Contributor: Eric Suhem

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He pedaled more furiously. He was 3 years old, riding a tricycle through a maze of hedges in the springtime. At each turn he became more lost, and he could feel the wings bearing down on him from the sky. His brain started to throb and bubble, seemingly simmering for an imminent explosion. Finally he couldn’t pedal anymore, and the tricycle stopped in the far corner of the labyrinth. His sister was there and she looked at his head. “There’s a dead butterfly in your hair,” she said, pinching it with her thumb and forefinger. He stared at her, and looked around, seeing nothing but foliage towering above, and started to smile.

Now he was riding a bright red bicycle over the new pavement in the tract-house suburban neighborhood. He was 9 years old. It was a bright summer’s afternoon, the temperature over 100 degrees, the light and horizon shimmering darkly in the pavement’s reflection. He was sweating as he popped wheelie after wheelie over the sidewalk curbs. He was sucking on a lemon popsicle, and he could feel the wings upon him, as he rode the bike faster and faster down the hill, trying to outrun them. Playing cards were clothes-pinned on the bike spokes, and he saw a few pomegranates situated oddly on the sidewalk, but they were just a blur as he sped by, the cards clacking. The skies darkened as a swarm of butterflies flew overhead, blocking the sun, their shadow weighing him down. At the bottom of the hill, he slammed on the brakes and left a tire skid of about 10 feet on the asphalt. During the skid, he felt freed from the butterflies.

He was now an adult, 32 years old, riding a rusty bicycle to work in the autumn. Big sunflowers started to grow out of cracks in the sidewalk. He could see peaceful golden hills on the horizon and a clear blue sky. Birds were chirping, butterflies flew about, and the air had a crisp smell of early morning. He approached the pomegranate orchards, the sights, smells and sounds filling his body with energy. The sunflowers were growing taller and taller, towards the sky. The weather was cold, but felt so good. His hands were getting numb on the handlebars, but he didn’t care. He rode through the pomegranate orchards, amongst the butterflies, to his construction job at Caterpillar Inc.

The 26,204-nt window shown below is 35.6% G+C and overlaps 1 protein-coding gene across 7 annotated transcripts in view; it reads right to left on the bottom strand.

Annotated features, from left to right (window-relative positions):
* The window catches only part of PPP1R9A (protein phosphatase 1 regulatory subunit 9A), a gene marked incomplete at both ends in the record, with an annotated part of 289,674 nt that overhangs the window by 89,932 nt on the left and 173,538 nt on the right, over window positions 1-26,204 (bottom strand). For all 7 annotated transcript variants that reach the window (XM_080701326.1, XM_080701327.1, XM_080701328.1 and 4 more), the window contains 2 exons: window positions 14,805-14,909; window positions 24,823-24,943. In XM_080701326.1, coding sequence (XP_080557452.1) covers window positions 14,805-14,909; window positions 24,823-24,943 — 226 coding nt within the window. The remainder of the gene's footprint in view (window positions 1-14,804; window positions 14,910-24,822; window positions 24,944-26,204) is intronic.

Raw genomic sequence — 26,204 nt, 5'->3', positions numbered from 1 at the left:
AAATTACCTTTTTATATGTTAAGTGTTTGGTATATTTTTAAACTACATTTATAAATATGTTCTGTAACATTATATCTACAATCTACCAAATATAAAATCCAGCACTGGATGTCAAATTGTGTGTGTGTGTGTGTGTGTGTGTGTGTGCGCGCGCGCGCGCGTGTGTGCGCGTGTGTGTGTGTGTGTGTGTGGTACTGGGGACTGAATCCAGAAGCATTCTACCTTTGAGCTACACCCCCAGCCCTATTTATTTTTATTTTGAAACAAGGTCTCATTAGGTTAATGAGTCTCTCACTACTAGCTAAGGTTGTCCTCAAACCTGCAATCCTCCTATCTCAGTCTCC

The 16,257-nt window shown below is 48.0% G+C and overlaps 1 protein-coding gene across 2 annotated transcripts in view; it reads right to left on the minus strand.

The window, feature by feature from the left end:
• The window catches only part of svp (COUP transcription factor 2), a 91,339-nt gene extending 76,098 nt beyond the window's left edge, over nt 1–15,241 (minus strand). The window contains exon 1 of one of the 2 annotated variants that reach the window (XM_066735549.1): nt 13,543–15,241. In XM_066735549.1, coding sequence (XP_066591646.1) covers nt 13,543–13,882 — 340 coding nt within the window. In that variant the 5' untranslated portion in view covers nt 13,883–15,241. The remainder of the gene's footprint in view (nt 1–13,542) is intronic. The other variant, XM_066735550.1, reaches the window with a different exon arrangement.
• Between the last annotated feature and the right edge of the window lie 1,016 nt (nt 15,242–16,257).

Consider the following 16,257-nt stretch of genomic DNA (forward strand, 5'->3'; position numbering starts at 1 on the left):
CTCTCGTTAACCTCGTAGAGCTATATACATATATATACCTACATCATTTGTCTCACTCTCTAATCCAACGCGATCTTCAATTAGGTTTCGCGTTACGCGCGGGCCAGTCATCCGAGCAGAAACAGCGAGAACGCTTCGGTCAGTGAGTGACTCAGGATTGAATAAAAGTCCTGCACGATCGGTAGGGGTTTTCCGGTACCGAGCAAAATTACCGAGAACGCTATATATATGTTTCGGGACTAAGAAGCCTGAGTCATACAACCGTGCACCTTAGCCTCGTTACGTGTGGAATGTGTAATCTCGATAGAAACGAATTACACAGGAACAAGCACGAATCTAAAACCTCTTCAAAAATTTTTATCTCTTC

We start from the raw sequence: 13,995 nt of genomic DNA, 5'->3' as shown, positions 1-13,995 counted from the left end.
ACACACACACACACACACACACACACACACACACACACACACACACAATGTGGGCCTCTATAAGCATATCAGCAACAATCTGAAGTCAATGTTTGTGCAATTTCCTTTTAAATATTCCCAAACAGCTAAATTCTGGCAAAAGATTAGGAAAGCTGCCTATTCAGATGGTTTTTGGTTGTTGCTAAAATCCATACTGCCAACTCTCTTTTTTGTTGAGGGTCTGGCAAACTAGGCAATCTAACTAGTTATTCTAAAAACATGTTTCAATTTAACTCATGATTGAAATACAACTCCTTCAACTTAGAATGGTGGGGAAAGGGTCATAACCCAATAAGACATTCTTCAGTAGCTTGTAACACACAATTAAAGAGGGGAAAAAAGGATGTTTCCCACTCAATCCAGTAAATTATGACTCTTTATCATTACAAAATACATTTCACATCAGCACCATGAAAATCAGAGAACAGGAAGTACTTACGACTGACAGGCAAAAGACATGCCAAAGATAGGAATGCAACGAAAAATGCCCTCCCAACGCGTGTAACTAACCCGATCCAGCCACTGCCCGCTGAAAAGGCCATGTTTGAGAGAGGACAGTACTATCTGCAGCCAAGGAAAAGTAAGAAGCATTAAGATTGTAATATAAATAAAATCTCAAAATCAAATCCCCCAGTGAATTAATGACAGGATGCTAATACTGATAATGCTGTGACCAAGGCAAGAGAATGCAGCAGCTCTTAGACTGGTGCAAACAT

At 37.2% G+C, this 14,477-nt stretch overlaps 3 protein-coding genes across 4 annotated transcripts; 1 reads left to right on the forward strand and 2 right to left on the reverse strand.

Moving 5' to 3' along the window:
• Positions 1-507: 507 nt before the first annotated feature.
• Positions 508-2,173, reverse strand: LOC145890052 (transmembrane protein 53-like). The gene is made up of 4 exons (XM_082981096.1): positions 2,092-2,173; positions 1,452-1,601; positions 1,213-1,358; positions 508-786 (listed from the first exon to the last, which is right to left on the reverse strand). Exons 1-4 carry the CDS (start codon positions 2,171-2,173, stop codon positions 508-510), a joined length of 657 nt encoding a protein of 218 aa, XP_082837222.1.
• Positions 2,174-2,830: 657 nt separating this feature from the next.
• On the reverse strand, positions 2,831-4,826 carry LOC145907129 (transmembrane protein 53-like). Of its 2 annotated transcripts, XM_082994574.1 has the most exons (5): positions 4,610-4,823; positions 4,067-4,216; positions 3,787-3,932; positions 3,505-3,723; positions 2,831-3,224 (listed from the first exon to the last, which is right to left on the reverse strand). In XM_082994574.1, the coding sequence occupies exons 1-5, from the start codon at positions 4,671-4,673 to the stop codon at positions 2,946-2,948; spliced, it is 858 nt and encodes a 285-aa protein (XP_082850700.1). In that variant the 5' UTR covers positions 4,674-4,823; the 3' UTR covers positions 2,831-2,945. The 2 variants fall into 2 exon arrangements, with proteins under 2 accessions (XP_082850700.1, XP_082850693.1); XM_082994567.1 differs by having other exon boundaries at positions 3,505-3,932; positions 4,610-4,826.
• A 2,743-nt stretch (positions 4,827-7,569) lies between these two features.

The butterflies flutter through the black corridor. All colors: yellow, blue, orange, green, red, purple. They sail past each tightly bolted black door, down the hall, through miles and miles of blackness to the 457th door on the right, slightly, ajar. They swarm into the hospital operating room, bright hues flowing amidst the surgical masks and gowns. They fly, and then settle on the beeping iron lung.

He was 81 years old, in a wheelchair, being pushed through corridor after corridor in a pale green institution. The smell was one of cold antiseptic efficiency. He was being pushed by someone in a nurse’s outfit with rolls of gauze wrapped around his/her head. A screaming sound of little wings furiously beating together filled his ears. Finally, the gauze-bound ‘nurse’ gave him a mighty shove, and the wheelchair went speeding blindly down the corridor, crashing through the doors at the end. There was nothing on the other side of the doors but black winter’s night, and the wheelchair, with him in it, started falling… He saw large butterflies above him, and he reached for the big wings, hoping they would lift him up, but he missed, and laughed as he fell into oblivion.

His mother was pushing him around the park in his stroller on a warm spring day. He was back to 8 weeks old. He saw a monarch butterfly on the left safety bar of the stroller. He put it in his mouth, and chewed.

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Eric Suhem lives in California and enjoys the qualities of his vegetable juicer.
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